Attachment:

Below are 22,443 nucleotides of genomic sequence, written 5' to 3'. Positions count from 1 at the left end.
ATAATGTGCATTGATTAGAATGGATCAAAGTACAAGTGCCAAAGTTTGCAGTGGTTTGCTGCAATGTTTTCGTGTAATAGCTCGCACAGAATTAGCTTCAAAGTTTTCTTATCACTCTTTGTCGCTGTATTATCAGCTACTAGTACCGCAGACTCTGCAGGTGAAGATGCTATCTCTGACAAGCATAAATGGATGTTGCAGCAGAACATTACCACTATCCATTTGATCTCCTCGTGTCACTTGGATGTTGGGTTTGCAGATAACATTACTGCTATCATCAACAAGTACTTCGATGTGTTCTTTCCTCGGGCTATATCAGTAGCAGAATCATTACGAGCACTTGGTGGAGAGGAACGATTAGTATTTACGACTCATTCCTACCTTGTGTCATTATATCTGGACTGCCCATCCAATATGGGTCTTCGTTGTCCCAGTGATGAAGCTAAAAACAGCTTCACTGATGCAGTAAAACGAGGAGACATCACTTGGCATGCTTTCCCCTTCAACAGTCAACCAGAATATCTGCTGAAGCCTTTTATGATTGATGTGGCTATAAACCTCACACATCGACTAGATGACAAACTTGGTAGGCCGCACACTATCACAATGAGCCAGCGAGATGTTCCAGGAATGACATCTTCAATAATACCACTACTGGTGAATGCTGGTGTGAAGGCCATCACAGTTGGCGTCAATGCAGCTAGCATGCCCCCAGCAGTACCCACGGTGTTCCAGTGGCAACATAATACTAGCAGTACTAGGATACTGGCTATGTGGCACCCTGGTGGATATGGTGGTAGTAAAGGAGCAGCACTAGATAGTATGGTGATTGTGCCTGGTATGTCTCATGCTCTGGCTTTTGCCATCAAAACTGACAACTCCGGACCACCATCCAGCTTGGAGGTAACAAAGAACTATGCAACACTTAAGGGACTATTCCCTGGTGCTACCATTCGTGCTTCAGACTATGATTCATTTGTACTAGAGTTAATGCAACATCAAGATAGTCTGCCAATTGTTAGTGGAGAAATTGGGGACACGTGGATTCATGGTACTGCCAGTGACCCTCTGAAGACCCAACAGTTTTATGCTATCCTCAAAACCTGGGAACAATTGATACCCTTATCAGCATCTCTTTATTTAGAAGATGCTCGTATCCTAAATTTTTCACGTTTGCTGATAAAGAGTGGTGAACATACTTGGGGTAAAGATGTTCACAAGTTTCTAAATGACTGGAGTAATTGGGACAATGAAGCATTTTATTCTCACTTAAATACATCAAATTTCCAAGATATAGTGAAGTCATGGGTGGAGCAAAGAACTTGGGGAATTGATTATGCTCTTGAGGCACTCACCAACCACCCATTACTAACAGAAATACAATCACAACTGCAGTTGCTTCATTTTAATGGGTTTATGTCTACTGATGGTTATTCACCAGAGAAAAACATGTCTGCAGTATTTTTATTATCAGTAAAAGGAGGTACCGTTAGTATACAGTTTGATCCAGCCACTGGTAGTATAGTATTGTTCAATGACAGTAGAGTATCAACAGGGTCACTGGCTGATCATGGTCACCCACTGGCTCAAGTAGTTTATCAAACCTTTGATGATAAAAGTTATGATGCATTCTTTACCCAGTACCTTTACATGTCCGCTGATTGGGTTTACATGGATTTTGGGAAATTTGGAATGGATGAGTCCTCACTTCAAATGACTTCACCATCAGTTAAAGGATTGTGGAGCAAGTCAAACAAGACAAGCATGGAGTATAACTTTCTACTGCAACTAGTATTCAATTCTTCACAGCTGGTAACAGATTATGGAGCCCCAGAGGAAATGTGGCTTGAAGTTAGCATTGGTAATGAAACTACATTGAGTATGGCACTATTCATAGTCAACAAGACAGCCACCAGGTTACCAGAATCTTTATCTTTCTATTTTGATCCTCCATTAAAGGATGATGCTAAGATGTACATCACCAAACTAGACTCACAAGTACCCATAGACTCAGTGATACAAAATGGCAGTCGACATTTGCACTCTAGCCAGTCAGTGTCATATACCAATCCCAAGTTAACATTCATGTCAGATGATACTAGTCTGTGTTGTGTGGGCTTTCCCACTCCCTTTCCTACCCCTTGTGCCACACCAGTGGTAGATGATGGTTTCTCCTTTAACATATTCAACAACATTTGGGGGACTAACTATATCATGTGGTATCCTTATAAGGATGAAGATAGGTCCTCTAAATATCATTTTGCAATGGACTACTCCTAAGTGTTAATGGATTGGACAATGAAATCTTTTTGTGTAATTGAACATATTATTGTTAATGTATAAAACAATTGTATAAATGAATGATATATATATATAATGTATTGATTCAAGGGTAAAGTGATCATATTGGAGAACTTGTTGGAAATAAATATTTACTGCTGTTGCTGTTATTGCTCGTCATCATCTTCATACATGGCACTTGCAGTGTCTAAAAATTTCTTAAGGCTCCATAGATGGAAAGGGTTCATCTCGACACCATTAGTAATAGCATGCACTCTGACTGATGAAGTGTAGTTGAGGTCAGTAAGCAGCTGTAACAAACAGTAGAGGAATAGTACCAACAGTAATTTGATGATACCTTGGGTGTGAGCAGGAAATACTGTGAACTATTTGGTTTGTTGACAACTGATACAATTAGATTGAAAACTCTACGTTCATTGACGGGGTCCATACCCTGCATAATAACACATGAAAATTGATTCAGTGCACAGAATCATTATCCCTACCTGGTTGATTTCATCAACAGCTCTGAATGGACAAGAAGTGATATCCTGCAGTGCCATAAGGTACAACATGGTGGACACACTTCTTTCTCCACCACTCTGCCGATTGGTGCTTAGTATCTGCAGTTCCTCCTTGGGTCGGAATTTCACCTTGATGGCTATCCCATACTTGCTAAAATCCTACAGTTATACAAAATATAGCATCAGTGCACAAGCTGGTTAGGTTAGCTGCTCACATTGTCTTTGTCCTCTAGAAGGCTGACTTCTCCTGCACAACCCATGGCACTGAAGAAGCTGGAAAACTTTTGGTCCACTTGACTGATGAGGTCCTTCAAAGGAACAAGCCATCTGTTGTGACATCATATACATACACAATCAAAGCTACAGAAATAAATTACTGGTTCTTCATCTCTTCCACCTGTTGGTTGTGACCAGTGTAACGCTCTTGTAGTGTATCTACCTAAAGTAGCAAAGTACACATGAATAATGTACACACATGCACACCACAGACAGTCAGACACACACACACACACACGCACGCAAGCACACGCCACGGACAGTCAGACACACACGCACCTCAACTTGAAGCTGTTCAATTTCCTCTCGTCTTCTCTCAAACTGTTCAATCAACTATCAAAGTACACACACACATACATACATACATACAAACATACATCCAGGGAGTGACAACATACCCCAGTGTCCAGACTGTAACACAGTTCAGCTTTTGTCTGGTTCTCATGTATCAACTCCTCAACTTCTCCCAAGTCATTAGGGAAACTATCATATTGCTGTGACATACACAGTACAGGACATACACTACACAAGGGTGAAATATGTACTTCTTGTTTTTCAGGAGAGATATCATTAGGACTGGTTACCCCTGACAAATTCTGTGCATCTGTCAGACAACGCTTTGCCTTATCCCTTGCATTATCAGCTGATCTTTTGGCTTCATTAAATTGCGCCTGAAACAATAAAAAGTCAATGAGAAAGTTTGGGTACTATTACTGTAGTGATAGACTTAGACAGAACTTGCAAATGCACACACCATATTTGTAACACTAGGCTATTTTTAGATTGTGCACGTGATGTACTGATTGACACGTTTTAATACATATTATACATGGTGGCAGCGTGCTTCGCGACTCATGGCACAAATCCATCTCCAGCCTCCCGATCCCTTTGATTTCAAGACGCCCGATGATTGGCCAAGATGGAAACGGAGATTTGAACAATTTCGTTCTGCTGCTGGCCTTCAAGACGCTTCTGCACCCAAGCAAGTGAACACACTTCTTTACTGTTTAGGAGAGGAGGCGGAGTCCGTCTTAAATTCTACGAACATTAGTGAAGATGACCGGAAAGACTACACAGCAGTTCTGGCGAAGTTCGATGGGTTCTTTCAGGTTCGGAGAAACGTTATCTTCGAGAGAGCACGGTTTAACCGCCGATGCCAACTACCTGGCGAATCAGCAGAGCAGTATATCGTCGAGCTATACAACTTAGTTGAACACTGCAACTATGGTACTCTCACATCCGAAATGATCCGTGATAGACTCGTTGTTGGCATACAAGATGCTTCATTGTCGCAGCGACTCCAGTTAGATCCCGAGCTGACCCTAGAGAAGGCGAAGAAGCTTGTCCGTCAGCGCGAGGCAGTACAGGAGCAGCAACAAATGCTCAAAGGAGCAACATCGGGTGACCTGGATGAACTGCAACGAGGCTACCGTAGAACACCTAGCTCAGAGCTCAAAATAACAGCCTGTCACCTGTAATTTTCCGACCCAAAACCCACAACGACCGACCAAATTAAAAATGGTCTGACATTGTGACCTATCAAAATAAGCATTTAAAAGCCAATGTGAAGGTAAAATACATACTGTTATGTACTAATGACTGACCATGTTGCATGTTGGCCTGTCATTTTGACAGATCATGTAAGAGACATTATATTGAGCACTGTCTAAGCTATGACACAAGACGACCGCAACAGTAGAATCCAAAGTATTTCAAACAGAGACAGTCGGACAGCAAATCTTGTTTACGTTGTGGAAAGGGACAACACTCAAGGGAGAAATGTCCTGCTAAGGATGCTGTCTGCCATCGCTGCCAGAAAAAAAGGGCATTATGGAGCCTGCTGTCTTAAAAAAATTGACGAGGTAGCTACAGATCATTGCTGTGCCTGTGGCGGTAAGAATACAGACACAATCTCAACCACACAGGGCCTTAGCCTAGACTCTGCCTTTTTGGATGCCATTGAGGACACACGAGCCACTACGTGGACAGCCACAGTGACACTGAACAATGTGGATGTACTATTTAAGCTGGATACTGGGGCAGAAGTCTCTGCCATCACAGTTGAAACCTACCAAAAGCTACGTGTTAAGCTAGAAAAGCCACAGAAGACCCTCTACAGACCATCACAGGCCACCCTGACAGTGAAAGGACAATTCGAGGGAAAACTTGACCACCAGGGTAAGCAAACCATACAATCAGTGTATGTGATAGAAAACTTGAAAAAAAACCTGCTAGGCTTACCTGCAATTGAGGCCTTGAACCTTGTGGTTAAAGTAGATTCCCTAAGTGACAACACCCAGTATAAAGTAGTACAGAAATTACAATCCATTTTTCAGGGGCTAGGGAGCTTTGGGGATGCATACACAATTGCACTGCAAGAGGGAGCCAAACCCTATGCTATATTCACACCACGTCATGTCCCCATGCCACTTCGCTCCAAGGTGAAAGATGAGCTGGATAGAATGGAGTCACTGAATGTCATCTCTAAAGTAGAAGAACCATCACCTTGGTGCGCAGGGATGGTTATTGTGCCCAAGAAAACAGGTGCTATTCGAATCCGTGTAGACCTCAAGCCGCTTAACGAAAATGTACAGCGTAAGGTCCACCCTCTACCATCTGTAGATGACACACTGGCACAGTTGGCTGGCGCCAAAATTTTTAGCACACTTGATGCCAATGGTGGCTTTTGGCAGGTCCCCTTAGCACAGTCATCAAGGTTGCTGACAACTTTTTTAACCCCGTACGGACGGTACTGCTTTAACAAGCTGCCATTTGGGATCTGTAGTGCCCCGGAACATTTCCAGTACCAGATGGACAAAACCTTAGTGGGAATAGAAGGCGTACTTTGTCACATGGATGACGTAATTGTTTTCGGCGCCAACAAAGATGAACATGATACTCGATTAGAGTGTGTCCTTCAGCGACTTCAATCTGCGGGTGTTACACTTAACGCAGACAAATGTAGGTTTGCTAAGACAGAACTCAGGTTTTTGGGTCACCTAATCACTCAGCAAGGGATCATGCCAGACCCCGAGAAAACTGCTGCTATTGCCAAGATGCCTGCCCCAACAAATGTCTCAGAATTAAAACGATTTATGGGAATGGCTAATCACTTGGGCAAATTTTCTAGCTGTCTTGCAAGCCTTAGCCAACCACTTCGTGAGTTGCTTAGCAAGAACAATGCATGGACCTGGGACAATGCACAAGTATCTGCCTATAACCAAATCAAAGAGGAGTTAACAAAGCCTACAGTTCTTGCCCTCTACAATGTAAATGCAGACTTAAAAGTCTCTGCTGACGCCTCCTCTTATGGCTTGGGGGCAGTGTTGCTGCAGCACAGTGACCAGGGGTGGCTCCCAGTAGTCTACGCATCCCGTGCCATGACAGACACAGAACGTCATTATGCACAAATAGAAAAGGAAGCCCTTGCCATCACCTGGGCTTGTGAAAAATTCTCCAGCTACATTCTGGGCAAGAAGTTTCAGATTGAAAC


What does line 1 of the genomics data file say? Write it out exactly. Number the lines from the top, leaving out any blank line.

Below are 22,443 nucleotides of genomic sequence, written 5' to 3'. Positions count from 1 at the left end.